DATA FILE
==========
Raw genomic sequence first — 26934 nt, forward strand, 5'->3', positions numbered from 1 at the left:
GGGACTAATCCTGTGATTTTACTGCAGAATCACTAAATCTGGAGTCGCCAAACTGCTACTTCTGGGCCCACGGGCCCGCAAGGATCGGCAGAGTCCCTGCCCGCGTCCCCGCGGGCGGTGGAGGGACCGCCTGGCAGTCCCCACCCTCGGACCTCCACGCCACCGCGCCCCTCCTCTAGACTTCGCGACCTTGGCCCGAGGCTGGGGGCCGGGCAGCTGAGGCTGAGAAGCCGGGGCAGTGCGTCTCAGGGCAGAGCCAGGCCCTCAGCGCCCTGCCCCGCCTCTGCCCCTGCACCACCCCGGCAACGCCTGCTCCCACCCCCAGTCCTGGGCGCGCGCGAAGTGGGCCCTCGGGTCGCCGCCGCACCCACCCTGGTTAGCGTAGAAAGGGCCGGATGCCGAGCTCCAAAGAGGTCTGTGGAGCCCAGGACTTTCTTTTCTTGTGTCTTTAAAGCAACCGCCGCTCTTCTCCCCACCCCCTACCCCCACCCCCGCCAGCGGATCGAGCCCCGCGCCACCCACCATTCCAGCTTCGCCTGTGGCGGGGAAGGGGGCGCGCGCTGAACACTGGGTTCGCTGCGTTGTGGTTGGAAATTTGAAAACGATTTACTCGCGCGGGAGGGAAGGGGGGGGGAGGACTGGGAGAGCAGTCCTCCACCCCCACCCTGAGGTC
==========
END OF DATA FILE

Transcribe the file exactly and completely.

Raw genomic sequence first — 26934 nt, forward strand, 5'->3', positions numbered from 1 at the left:
GGGACTAATCCTGTGATTTTACTGCAGAATCACTAAATCTGGAGTCGCCAAACTGCTACTTCTGGGCCCACGGGCCCGCAAGGATCGGCAGAGTCCCTGCCCGCGTCCCCGCGGGCGGTGGAGGGACCGCCTGGCAGTCCCCACCCTCGGACCTCCACGCCACCGCGCCCCTCCTCTAGACTTCGCGACCTTGGCCCGAGGCTGGGGGCCGGGCAGCTGAGGCTGAGAAGCCGGGGCAGTGCGTCTCAGGGCAGAGCCAGGCCCTCAGCGCCCTGCCCCGCCTCTGCCCCTGCACCACCCCGGCAACGCCTGCTCCCACCCCCAGTCCTGGGCGCGCGCGAAGTGGGCCCTCGGGTCGCCGCCGCACCCACCCTGGTTAGCGTAGAAAGGGCCGGATGCCGAGCTCCAAAGAGGTCTGTGGAGCCCAGGACTTTCTTTTCTTGTGTCTTTAAAGCAACCGCCGCTCTTCTCCCCACCCCCTACCCCCACCCCCGCCAGCGGATCGAGCCCCGCGCCACCCACCATTCCAGCTTCGCCTGTGGCGGGGAAGGGGGCGCGCGCTGAACACTGGGTTCGCTGCGTTGTGGTTGGAAATTTGAAAACGATTTACTCGCGCGGGAGGGAAGGGGGGGGGAGGACTGGGAGAGCAGTCCTCCACCCCCACCCTGAGGTC